• They are used to initialize boolean variables.

For example:

bool isValid = true;
bool isPresent = false;

Integer Literals

  • Integer literals are used to initialize variables of integer data types i.e. sbyte, short, int, long, byte, ushort, uint and ulong.
  • If an integer literal ends with L or l, it is of type long. For best practice use L (not l).
    long value1 = 4200910L;
    long value2 = -10928190L;
  • If an integer literal starts with a 0x, it represents hexadecimal value. Number with no prefixes are treated as decimal value. Octal and binary representation are not allowed in C#.
    int decimalValue = 25;
    int hexValue = 0x11c;// decimal value 284

Floating Point Literals

  • Floating point literals are used to initialize variables of float and double data types.
  • If a floating point literal ends with a suffix f or F, it is of type float. Similarly, if it ends with d or D, it is of type double. If neither of the suffix is present, it is of type double by default.
  • These literals contains e or E when expressed in scientific notation.
    double number = 24.67;// double by default
    float value = -12.29F;
    double scientificNotation = 6.21e2;// equivalent to 6.21 x 102 i.e. 621

Character and String Literals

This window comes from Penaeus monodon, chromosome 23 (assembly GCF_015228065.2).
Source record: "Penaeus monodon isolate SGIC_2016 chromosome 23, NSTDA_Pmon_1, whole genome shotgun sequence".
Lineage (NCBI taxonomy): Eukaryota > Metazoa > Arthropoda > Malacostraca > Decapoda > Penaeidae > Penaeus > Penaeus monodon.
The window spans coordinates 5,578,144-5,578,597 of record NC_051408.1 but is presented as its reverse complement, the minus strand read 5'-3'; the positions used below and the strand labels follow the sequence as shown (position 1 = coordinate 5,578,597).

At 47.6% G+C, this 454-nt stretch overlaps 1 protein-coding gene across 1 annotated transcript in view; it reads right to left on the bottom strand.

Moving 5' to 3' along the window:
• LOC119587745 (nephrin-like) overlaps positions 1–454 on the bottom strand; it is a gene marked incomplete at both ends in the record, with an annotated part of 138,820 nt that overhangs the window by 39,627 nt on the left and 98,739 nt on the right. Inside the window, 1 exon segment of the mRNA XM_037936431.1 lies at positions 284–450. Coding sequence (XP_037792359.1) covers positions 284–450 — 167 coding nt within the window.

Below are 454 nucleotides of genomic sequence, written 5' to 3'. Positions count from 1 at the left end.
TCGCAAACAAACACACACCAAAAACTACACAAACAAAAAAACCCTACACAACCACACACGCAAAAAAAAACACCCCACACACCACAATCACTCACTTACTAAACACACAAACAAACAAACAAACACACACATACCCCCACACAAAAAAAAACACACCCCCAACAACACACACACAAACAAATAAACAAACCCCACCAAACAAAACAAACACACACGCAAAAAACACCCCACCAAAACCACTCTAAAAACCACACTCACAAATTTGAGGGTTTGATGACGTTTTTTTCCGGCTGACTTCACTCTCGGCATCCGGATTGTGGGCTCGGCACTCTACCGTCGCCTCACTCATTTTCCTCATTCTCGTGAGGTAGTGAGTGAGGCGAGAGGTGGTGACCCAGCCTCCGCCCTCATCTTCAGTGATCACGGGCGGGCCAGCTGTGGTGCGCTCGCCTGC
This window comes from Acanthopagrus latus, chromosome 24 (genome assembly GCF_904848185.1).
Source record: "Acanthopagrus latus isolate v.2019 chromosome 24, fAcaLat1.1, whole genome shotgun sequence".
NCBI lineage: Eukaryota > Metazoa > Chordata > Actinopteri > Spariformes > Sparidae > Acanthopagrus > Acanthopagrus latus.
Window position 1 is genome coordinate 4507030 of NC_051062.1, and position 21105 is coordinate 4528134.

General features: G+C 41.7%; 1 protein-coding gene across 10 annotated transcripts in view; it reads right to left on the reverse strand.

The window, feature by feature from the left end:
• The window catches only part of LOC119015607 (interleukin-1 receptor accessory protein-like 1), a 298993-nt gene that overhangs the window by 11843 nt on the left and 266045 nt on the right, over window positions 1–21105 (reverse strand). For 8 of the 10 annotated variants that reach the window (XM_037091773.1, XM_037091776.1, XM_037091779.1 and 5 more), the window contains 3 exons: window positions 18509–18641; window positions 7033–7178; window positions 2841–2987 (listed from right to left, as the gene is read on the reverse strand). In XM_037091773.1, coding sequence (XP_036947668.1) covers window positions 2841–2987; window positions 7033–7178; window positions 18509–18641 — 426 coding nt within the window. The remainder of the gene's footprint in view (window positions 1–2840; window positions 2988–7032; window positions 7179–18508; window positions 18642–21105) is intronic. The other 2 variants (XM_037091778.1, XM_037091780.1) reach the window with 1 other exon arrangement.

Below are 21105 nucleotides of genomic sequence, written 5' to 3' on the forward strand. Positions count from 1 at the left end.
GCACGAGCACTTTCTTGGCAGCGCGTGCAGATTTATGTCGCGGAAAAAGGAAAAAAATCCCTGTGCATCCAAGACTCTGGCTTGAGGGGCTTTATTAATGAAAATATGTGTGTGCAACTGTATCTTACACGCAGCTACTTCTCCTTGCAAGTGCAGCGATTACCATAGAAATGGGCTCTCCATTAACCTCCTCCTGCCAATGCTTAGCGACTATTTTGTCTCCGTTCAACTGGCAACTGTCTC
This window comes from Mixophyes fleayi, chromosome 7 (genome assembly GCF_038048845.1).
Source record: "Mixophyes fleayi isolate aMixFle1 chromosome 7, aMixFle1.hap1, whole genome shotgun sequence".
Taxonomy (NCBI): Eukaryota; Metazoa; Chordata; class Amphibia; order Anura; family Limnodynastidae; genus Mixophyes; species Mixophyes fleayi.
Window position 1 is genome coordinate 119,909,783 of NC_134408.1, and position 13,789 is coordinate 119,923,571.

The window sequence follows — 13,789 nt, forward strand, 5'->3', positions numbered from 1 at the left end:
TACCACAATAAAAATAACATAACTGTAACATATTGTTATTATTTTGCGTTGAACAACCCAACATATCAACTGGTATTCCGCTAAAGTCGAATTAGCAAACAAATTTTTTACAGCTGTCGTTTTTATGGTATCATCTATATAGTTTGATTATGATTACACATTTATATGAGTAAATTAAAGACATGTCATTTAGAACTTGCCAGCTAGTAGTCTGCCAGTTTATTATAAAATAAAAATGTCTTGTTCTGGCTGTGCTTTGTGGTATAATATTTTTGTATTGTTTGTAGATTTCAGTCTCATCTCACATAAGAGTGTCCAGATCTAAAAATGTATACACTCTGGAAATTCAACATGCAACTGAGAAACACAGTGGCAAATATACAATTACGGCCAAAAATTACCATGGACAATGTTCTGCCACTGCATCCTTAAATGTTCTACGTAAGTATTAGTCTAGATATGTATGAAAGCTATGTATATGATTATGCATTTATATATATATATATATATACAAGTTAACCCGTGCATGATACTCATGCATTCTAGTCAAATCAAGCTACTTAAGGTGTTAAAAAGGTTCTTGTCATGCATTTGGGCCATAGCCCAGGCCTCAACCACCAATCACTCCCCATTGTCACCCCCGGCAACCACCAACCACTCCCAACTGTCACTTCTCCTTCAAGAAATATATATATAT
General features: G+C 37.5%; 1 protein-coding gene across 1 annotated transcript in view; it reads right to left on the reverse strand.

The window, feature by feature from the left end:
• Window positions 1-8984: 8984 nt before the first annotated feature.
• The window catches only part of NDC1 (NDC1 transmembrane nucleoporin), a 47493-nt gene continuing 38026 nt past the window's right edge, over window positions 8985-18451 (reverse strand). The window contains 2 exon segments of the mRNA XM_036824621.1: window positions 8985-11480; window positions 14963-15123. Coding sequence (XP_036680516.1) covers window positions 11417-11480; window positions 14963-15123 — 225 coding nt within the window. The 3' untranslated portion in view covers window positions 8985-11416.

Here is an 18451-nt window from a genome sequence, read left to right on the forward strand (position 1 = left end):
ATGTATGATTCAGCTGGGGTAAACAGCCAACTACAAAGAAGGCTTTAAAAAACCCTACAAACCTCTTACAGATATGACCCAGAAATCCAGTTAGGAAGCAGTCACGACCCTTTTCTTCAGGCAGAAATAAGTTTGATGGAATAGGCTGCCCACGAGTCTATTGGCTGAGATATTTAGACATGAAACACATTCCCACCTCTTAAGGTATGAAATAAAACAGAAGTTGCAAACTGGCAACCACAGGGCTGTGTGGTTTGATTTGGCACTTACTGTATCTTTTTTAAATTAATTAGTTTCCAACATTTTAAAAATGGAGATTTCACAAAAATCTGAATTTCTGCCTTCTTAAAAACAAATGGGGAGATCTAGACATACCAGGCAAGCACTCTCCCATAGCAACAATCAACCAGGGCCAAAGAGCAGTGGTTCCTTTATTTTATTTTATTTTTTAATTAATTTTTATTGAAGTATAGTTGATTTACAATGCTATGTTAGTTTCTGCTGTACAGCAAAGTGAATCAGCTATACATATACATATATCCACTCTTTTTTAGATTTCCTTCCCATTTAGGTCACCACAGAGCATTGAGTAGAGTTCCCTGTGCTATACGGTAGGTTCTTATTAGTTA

• Character literals are used to initialize variables of char data types.
  • Character literals are enclosed in single quotes. For example, 'x', 'p', etc.
  • They can be represented as character, hexadecimal escape sequence, unicode representation or integral values casted to char.
    char ch1 = 'R';// character
    char ch2 = '\x0072';// hexadecimal
    char ch3 = '\u0059';// unicode
    char ch4 = (char)107;// casted from integer
  • String literals are the collection of character literals.
  • They are enclosed in double quotes. For example, "Hello", "Easy Programming", etc.
    string firstName = "Richard";
    string lastName = " Feynman";
  • C# also supports escape sequence characters such as:
     
    Character Meaning
    \' Single quote
    \" Double quote
    \\ Backslash
    \n Newline
    \r Carriage return
    \t Horizontal Tab
    \a Alert
    \b Backspace